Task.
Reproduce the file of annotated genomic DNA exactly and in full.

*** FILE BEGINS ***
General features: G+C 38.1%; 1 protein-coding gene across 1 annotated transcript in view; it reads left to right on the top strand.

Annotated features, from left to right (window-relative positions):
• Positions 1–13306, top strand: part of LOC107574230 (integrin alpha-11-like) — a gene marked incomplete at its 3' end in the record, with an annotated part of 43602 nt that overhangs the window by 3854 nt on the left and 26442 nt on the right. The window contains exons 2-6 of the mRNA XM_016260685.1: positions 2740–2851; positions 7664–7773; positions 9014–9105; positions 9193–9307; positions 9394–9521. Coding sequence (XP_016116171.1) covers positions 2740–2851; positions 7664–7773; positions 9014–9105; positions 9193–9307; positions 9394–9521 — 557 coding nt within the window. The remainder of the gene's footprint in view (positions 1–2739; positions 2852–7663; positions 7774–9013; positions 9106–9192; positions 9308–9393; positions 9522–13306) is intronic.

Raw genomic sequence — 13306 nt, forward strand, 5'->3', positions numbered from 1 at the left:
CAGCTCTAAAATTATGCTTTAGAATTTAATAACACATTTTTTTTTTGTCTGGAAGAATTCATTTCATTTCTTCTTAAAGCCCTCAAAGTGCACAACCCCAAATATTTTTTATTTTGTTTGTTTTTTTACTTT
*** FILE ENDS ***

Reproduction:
General features: G+C 38.1%; 1 protein-coding gene across 1 annotated transcript in view; it reads left to right on the top strand.

Annotated features, from left to right (window-relative positions):
• Positions 1–13306, top strand: part of LOC107574230 (integrin alpha-11-like) — a gene marked incomplete at its 3' end in the record, with an annotated part of 43602 nt that overhangs the window by 3854 nt on the left and 26442 nt on the right. The window contains exons 2-6 of the mRNA XM_016260685.1: positions 2740–2851; positions 7664–7773; positions 9014–9105; positions 9193–9307; positions 9394–9521. Coding sequence (XP_016116171.1) covers positions 2740–2851; positions 7664–7773; positions 9014–9105; positions 9193–9307; positions 9394–9521 — 557 coding nt within the window. The remainder of the gene's footprint in view (positions 1–2739; positions 2852–7663; positions 7774–9013; positions 9106–9192; positions 9308–9393; positions 9522–13306) is intronic.

Raw genomic sequence — 13306 nt, forward strand, 5'->3', positions numbered from 1 at the left:
CAGCTCTAAAATTATGCTTTAGAATTTAATAACACATTTTTTTTTTGTCTGGAAGAATTCATTTCATTTCTTCTTAAAGCCCTCAAAGTGCACAACCCCAAATATTTTTTATTTTGTTTGTTTTTTTACTTT